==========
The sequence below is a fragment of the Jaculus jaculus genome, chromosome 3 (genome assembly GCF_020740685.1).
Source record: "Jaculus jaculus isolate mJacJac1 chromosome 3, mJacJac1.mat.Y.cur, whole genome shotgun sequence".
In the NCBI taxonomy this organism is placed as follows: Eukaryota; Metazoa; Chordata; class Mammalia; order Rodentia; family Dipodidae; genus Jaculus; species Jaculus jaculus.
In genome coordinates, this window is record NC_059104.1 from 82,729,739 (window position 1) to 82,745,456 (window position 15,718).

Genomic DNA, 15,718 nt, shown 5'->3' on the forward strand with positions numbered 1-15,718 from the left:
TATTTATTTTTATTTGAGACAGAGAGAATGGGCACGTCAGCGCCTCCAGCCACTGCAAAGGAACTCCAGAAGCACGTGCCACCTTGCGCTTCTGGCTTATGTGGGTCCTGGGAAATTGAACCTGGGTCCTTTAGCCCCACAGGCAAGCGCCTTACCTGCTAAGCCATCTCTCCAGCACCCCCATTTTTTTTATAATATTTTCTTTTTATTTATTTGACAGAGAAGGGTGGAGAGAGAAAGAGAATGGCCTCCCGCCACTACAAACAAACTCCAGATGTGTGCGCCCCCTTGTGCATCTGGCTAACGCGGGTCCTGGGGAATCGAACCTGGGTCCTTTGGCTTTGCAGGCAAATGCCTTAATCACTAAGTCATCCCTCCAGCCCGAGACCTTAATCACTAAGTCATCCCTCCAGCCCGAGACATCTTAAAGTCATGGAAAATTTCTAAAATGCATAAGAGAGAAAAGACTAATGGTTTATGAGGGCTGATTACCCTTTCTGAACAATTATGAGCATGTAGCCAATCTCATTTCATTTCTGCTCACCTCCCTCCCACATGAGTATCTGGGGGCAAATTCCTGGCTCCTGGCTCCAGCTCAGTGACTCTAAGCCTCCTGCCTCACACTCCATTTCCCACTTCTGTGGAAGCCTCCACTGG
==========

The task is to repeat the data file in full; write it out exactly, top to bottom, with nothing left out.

The sequence below is a fragment of the Jaculus jaculus genome, chromosome 3 (genome assembly GCF_020740685.1).
Source record: "Jaculus jaculus isolate mJacJac1 chromosome 3, mJacJac1.mat.Y.cur, whole genome shotgun sequence".
In the NCBI taxonomy this organism is placed as follows: Eukaryota; Metazoa; Chordata; class Mammalia; order Rodentia; family Dipodidae; genus Jaculus; species Jaculus jaculus.
In genome coordinates, this window is record NC_059104.1 from 82,729,739 (window position 1) to 82,745,456 (window position 15,718).

Genomic DNA, 15,718 nt, shown 5'->3' on the forward strand with positions numbered 1-15,718 from the left:
TATTTATTTTTATTTGAGACAGAGAGAATGGGCACGTCAGCGCCTCCAGCCACTGCAAAGGAACTCCAGAAGCACGTGCCACCTTGCGCTTCTGGCTTATGTGGGTCCTGGGAAATTGAACCTGGGTCCTTTAGCCCCACAGGCAAGCGCCTTACCTGCTAAGCCATCTCTCCAGCACCCCCATTTTTTTTATAATATTTTCTTTTTATTTATTTGACAGAGAAGGGTGGAGAGAGAAAGAGAATGGCCTCCCGCCACTACAAACAAACTCCAGATGTGTGCGCCCCCTTGTGCATCTGGCTAACGCGGGTCCTGGGGAATCGAACCTGGGTCCTTTGGCTTTGCAGGCAAATGCCTTAATCACTAAGTCATCCCTCCAGCCCGAGACCTTAATCACTAAGTCATCCCTCCAGCCCGAGACATCTTAAAGTCATGGAAAATTTCTAAAATGCATAAGAGAGAAAAGACTAATGGTTTATGAGGGCTGATTACCCTTTCTGAACAATTATGAGCATGTAGCCAATCTCATTTCATTTCTGCTCACCTCCCTCCCACATGAGTATCTGGGGGCAAATTCCTGGCTCCTGGCTCCAGCTCAGTGACTCTAAGCCTCCTGCCTCACACTCCATTTCCCACTTCTGTGGAAGCCTCCACTGG